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Trump, the Dragon, and the Minotaur

ATHENS – If Donald Trump understands anything, it is the value of bankruptcy and financial recycling. He knows all about success via strategic defaults, followed by massive debt write-offs and the creation of assets from liabilities. But does he grasp the profound difference between a developer’s debt and the debt of a large economy? And does he understand that China’s private debt bubble is a powder keg under the global economy? Much hinges on whether he does.

Trump was elected on a wave of discontent with the establishment’s colossal mishandling of both the pre-2008 boom and the post-2008 recession. His promise of a domestic stimulus and protectionist trade policies to bring back manufacturing jobs carried him to the White House. Whether he can deliver depends on whether he understands the role America used to play in the “good old days,” the role it can play now and, crucially, the significance of China.

Before 1971, US global hegemony was predicated upon America’s current-account surplus with the rest of the capitalist world, which the US helped to stabilize by recycling part of its surplus to Europe and Japan. This underpinned economic stability and sharply declining inequality everywhere. But, as America slipped into a deficit position, that global system could no longer function, giving rise to what I have called the Global Minotaur phase.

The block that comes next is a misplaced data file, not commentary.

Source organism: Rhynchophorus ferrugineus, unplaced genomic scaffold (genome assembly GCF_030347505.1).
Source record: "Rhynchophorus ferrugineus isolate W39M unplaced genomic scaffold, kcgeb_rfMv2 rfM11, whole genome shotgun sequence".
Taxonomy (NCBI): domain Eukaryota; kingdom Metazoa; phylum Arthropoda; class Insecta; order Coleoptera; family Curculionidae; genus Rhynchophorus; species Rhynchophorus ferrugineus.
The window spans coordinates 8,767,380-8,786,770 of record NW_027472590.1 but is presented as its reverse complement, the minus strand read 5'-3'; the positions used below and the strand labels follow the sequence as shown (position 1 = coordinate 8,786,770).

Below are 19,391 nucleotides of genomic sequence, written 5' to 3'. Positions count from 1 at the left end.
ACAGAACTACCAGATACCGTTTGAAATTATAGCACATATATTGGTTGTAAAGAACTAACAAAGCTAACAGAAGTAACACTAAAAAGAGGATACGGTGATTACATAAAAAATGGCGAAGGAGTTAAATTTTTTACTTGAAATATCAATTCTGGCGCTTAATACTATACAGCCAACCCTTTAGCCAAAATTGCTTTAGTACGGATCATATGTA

According to ancient myth, King Minos of Crete owed his hegemony to the Minotaur, a tragic beast imprisoned under Minos’s palace. The Minotaur’s intense loneliness was comparable only to the fear it inspired far and wide, because its voracious appetite could be satisfied – thereby guaranteeing Minos’s reign – only by human flesh. So a ship loaded with youngsters regularly sailed to Crete from faraway Athens to deliver its human tribute to the beast. The gruesome ritual was essential for preserving Pax Cretana and the King’s hegemony.